The mentioning of Wurzel here brings me to my third most memorable and my favourite character from the series. For me, the star of the show.

Wurzel was a much downtrodden upon character, who at times never seemed able to do anything right. He wasn't the brightest kid in school, but he was certainly one of the wittiest, played in fine comic style by Lewis Stevens.

For those of you who remember Wurzel and the series as fondly as myself, we have a treat in store, as AFTN recently caught up with Lewis Stevens who played Wurzel and chatted to him about his time on the series and what he's been doing since:


AFTN:  HOW DID YOU LAND THE PART OF WURZEL IN MURPHY'S MOB?

LS:  I was at a local weekend drama club in North London and the Producers of Murphy's Mob came to see one of the stage shows we put on twice a year - they were looking for regular 'normal' kids, so they looked wider than the normal drama schools. They invited a whole bunch of us to come to an audition - and I got lucky!

Lewis Stevens on Crackerjack's Young Entertainers in 1978
AFTN:  WE FIRST SAW YOU ON OUR SCREENS FOUR YEARS EARLIER WHEN YOU APPEARED ON CRACKERJACK'S YOUNG ENTERTAINERS IN 1978. WHAT MADE YOU WANT TO GO INTO SHOW BUSINESS AT SUCH AN EARLY AGE?

LS:  I started doing stand-up comedy at the age of 7! I used to enter talent competitions each year while on holiday at various holiday camps around the UK. I just enjoyed it and was always amazed that it seemed quite easy to win them - I don't think I realised how unusual it was for a kid of that age to be on stage telling jokes… Then Crackerjack advertised for 'Young Entertainers' to contact them - so my mum sent in a postcard and that's how it happened.

AFTN:  DO YOU HAVE FOND MEMORIES OF YOUR TIME IN MURPHY'S MOB?

LS:  I had a great time for the whole 4 years we made the show. It was an amazing experience and I really enjoyed it. It was great to have that opportunity to get so much TV acting experience and to work with some great adult actors. I was also interested in the 'behind the scenes', so loved just hanging around and watching what was going on.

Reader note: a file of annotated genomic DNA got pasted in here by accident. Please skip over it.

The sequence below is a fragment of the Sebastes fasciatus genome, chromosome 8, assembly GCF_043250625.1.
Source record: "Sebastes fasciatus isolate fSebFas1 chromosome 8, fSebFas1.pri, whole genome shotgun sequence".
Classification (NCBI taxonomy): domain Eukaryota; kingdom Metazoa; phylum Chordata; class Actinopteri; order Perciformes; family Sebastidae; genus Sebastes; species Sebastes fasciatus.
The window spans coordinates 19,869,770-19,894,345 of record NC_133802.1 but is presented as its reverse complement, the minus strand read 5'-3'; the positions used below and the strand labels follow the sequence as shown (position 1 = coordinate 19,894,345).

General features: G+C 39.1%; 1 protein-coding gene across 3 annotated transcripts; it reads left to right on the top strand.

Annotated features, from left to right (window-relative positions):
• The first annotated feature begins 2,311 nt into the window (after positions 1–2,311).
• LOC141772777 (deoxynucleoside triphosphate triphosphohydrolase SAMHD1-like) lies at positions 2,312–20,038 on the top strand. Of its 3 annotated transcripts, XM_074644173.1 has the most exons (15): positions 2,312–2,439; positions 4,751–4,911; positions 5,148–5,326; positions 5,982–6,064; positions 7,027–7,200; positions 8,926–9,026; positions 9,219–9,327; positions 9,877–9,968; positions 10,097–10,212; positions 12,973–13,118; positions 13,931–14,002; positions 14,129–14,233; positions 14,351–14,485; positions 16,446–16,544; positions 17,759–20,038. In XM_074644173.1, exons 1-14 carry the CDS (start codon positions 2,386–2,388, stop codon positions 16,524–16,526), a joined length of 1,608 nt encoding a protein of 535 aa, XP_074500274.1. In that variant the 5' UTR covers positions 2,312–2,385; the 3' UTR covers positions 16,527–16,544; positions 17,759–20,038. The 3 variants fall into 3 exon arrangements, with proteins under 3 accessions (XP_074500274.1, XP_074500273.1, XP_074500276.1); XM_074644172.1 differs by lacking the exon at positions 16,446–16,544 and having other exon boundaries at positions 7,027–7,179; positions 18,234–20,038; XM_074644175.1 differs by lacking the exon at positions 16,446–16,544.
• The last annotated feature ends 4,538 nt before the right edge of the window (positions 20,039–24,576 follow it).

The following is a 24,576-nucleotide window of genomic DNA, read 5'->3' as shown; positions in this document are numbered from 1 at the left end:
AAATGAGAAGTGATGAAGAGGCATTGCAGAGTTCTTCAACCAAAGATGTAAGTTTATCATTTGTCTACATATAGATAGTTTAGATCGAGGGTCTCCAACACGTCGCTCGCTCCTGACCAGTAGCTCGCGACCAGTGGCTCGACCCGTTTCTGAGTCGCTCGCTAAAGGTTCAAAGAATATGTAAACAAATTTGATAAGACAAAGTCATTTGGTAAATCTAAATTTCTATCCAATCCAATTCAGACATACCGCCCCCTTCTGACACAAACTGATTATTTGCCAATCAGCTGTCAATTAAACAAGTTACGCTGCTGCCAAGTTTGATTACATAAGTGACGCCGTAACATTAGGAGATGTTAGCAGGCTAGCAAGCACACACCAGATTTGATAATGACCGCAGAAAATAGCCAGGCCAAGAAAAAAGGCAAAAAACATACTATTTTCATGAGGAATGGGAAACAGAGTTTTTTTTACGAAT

AFTN:  ANY STANDOUT HIGHLIGHTS?

LS:  Although I have never got into a real fight - we had a few fight scenes which were really great to do - and were choreographed by real fight co-coordinators. One involving water buckets outside Watford Football Club and another in a later episode that had us all throwing lots of cakes and ice creams. I really enjoyed the scenes where there was comedy and I could really get into it. The writers saw that I enjoyed and was good at the comedy, so they began to write two-hander scenes between me and Mr Cassidy and between me and Rasputin and they were always very fulfilling to do well.

AFTN:  WAS IT DIFFICULT TO JUGGLE FILMING WITH YOUR EVERYDAY SCHOOLWORK?

LS:  It was difficult, but I didn't mind it. I used to work a lot of the week on Murphy's Mob (away from home in Nottingham for Series 3 and 4) and come back home at weekends when I would do my school work. My maths teacher gave me private tuition on Sunday mornings.

Wurzel Glossop and his dad
AFTN:  IT MUST BE A NICE FEELING TO KNOW THAT SOMETHING YOU DID SO MANY YEARS AGO IS HELD IN HIGH REGARD AND CULT STATUS TODAY. YOUR CHARACTER IN PARTICULAR IS VERY FONDLY REMEMBERED. WHY DO YOU THINK THAT IS?

LS:  I've been really pleased with the reaction to the clips that are up on YouTube - it seems to have stirred a lot of memories. I think Wurzel was a likeable character with a good heart - he was always trying to persuade the adults to do things, but in a way that made them think it was their idea. He was often getting into scrapes and had some good comedy moments, so I guess he was good fun to watch.

AFTN:  WHY DO YOU THINK THERE'S NEVER BEEN A DVD RELEASE OF THE SERIES? DO YOU THINK THERE EVER WILL BE ONE?